No action on US superstorm aid
World / 02 Jan '13, 9:02pm
Washington - The current term of the U.S Congress was set to end Thursday with no action on aid for the superstorm that left more than 100 dead and thousands homeless in the Northeast two months ago, and the New York and New Jersey governors called it “inexcusable.”
President Barack Obama on Wednesday also pressured the House of Representatives to act on one of the worst storms ever to hit the country's most highly populated region.
File image - Spectators walk past a severely damaged oceanfront house in the Belle Harbor neighborhood of the Rockaways in New York. Credit: AP
Republicans and Democrats from New York and New Jersey lashed out at the leader of the House, Speaker John Boehner, for withdrawing legislation on billions of dollars of Superstorm Sandy aid, demanding that he allow a vote as their constituents continue to struggle with the aftermath of the late October storm.
Sandy was blamed for at least 120 deaths and battered coastline areas from North Carolina to Maine. The storm damaged or destroyed more than 72,000 homes and businesses in New Jersey. In New York, 305,000 housing units were damaged or destroyed and more than 265,000 businesses were affected.
Governors Andrew Cuomo of New York and Chris Christie of New Jersey said in a joint statement the “continued inaction and indifference” by the House was a “dereliction of duty.”
Just hours after he put off a vote, Boehner was scheduled to meet privately with Republican lawmakers from the two states. The speaker also was being pressured on the other side by conservative Republican lawmakers who want to offset any increase in spending.
The House also was exhausted by voting the night before on a deal to avert the “fiscal cliff” of deep spending cuts and tax increases that would have hit without Congress coming to an agreement. Many House Republicans were angry about the deal, saying it didn't include enough spending cuts.
The new Congress is seated Thursday, meaning new efforts to line up support for billions of dollars in aid were likely to be delayed because dozens of new members have to be seated.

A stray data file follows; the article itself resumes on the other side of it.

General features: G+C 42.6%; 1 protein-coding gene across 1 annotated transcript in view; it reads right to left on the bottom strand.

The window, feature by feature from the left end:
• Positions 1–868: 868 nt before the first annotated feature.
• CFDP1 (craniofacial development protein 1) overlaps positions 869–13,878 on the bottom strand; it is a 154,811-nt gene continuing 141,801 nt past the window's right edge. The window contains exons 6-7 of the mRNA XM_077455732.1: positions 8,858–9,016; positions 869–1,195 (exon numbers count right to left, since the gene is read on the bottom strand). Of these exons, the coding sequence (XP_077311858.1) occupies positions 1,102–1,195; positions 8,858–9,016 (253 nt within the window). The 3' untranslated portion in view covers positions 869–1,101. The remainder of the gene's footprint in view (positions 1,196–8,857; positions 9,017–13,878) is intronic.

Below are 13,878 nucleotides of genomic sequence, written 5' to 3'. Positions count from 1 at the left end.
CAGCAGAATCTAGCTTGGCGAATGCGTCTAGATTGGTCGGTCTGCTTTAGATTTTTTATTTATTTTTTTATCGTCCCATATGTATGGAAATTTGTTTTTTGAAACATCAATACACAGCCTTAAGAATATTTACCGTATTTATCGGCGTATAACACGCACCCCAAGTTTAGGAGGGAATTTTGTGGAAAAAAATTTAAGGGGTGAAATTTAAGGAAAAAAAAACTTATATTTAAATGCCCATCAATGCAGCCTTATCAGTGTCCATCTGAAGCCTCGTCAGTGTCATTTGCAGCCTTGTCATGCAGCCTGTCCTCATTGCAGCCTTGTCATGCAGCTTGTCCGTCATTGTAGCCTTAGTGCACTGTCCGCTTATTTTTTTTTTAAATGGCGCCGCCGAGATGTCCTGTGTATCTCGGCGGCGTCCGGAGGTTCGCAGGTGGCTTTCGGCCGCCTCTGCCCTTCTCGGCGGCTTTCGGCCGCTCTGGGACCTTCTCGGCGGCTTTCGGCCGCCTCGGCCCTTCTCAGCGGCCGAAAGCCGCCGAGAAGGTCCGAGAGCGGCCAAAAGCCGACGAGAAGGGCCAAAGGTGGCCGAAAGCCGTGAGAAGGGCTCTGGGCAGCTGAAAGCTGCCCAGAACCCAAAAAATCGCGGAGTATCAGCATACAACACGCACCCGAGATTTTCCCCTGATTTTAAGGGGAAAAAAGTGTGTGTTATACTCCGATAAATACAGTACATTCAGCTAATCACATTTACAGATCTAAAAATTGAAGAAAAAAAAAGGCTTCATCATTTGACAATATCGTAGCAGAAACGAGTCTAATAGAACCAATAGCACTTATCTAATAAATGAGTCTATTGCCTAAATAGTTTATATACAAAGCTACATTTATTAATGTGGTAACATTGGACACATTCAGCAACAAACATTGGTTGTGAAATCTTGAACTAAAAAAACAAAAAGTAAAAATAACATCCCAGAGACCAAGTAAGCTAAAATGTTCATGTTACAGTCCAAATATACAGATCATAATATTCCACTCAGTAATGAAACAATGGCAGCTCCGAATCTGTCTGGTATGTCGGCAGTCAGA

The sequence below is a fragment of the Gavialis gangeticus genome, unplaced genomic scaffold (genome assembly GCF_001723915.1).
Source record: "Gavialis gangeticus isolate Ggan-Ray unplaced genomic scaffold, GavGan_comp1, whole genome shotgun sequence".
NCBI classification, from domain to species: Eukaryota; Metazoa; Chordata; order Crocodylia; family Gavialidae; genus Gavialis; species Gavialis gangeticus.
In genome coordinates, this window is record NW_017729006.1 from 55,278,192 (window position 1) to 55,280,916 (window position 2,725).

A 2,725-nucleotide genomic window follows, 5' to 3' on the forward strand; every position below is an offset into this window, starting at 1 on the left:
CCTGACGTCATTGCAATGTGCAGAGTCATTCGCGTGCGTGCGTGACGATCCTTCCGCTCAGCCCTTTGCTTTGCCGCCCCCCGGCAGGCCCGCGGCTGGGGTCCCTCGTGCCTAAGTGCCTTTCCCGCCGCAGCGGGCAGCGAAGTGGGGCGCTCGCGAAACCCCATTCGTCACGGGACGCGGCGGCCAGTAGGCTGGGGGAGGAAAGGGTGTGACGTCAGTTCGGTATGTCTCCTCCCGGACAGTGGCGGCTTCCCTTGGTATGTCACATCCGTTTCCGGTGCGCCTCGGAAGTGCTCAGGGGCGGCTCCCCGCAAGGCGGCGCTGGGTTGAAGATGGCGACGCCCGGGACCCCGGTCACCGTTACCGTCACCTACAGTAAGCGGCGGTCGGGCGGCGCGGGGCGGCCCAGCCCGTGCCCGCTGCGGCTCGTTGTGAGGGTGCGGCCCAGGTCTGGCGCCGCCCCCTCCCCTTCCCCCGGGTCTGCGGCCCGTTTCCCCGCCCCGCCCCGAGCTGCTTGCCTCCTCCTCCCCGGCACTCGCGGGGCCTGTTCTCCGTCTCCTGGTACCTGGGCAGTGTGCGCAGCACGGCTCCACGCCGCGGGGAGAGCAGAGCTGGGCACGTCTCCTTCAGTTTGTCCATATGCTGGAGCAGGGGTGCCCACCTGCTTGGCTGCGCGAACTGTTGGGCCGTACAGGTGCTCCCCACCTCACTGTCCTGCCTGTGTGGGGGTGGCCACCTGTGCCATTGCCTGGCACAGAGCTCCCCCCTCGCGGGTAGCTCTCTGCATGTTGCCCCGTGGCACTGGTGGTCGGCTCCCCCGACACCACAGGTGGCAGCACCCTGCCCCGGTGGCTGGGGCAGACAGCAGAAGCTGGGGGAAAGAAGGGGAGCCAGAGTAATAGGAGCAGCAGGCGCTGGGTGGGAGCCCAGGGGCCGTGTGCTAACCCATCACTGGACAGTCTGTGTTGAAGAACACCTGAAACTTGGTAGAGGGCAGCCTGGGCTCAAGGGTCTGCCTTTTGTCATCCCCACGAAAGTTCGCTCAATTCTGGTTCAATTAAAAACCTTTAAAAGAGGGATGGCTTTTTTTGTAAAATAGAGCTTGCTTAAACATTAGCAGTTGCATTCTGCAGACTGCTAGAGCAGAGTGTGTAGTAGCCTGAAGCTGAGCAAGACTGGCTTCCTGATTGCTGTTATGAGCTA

Obama said in a written statement that many people in New York, New Jersey and Connecticut were trying to recover from the storm and need “immediate support with the bulk of winter still in front of us.”
The Senate approved a $60.4 billion measure Friday to help with recovery from the storm. The House Appropriations Committee has drafted a smaller, $27 billion measure, and a vote had been expected before Congress' term ends Thursday at noon.
Rep. Peter King, a Republican, called the House inaction a “cruel knife in the back” to New and New Jersey. He said some Republicans have a double standard when it comes to providing aid to New York and New Jersey compared with other regions of the country suffering disasters.
He said those same Republicans have no trouble coming to New York and New Jersey to raise millions of dollars in political support.
King also said Congress approved $60 billion for the devastating Hurricane Katrina in 2005 within 10 days. Katrina left 1,800 people dead.
More than $2 billion in federal funds has been spent so far on Sandy relief efforts for 11 states and the District of Columbia. The Federal Emergency Management Agency's disaster relief fund still has about $4.3 billion, enough to pay for recovery efforts into early spring, according to officials.
New York, New Jersey, Connecticut, District of Columbia, West Virginia, Virginia, Maryland, New Hampshire, Delaware, Rhode Island, Pennsylvania and Massachusetts are receiving federal aid. - Sapa-AP